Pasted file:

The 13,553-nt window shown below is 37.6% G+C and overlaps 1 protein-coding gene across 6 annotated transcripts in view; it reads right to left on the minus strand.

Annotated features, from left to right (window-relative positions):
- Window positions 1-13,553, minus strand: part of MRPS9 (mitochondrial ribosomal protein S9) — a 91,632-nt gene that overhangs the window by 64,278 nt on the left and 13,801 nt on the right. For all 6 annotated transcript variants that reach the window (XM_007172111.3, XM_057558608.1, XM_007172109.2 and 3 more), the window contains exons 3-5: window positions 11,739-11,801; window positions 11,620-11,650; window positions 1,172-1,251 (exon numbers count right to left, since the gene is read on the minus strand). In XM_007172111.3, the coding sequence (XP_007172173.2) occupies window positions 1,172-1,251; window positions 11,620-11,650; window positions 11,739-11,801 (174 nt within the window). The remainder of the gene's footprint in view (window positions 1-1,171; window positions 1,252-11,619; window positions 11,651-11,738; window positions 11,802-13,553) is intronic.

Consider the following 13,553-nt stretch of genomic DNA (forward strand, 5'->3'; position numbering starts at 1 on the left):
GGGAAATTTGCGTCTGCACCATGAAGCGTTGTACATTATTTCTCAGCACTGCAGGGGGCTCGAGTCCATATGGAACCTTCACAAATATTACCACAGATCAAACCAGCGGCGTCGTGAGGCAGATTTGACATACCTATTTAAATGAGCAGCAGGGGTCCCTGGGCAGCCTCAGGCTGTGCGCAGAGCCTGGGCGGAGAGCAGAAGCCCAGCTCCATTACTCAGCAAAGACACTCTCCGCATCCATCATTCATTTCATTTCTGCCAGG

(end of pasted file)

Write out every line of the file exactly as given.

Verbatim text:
The 13,553-nt window shown below is 37.6% G+C and overlaps 1 protein-coding gene across 6 annotated transcripts in view; it reads right to left on the minus strand.

Annotated features, from left to right (window-relative positions):
- Window positions 1-13,553, minus strand: part of MRPS9 (mitochondrial ribosomal protein S9) — a 91,632-nt gene that overhangs the window by 64,278 nt on the left and 13,801 nt on the right. For all 6 annotated transcript variants that reach the window (XM_007172111.3, XM_057558608.1, XM_007172109.2 and 3 more), the window contains exons 3-5: window positions 11,739-11,801; window positions 11,620-11,650; window positions 1,172-1,251 (exon numbers count right to left, since the gene is read on the minus strand). In XM_007172111.3, the coding sequence (XP_007172173.2) occupies window positions 1,172-1,251; window positions 11,620-11,650; window positions 11,739-11,801 (174 nt within the window). The remainder of the gene's footprint in view (window positions 1-1,171; window positions 1,252-11,619; window positions 11,651-11,738; window positions 11,802-13,553) is intronic.

Consider the following 13,553-nt stretch of genomic DNA (forward strand, 5'->3'; position numbering starts at 1 on the left):
GGGAAATTTGCGTCTGCACCATGAAGCGTTGTACATTATTTCTCAGCACTGCAGGGGGCTCGAGTCCATATGGAACCTTCACAAATATTACCACAGATCAAACCAGCGGCGTCGTGAGGCAGATTTGACATACCTATTTAAATGAGCAGCAGGGGTCCCTGGGCAGCCTCAGGCTGTGCGCAGAGCCTGGGCGGAGAGCAGAAGCCCAGCTCCATTACTCAGCAAAGACACTCTCCGCATCCATCATTCATTTCATTTCTGCCAGG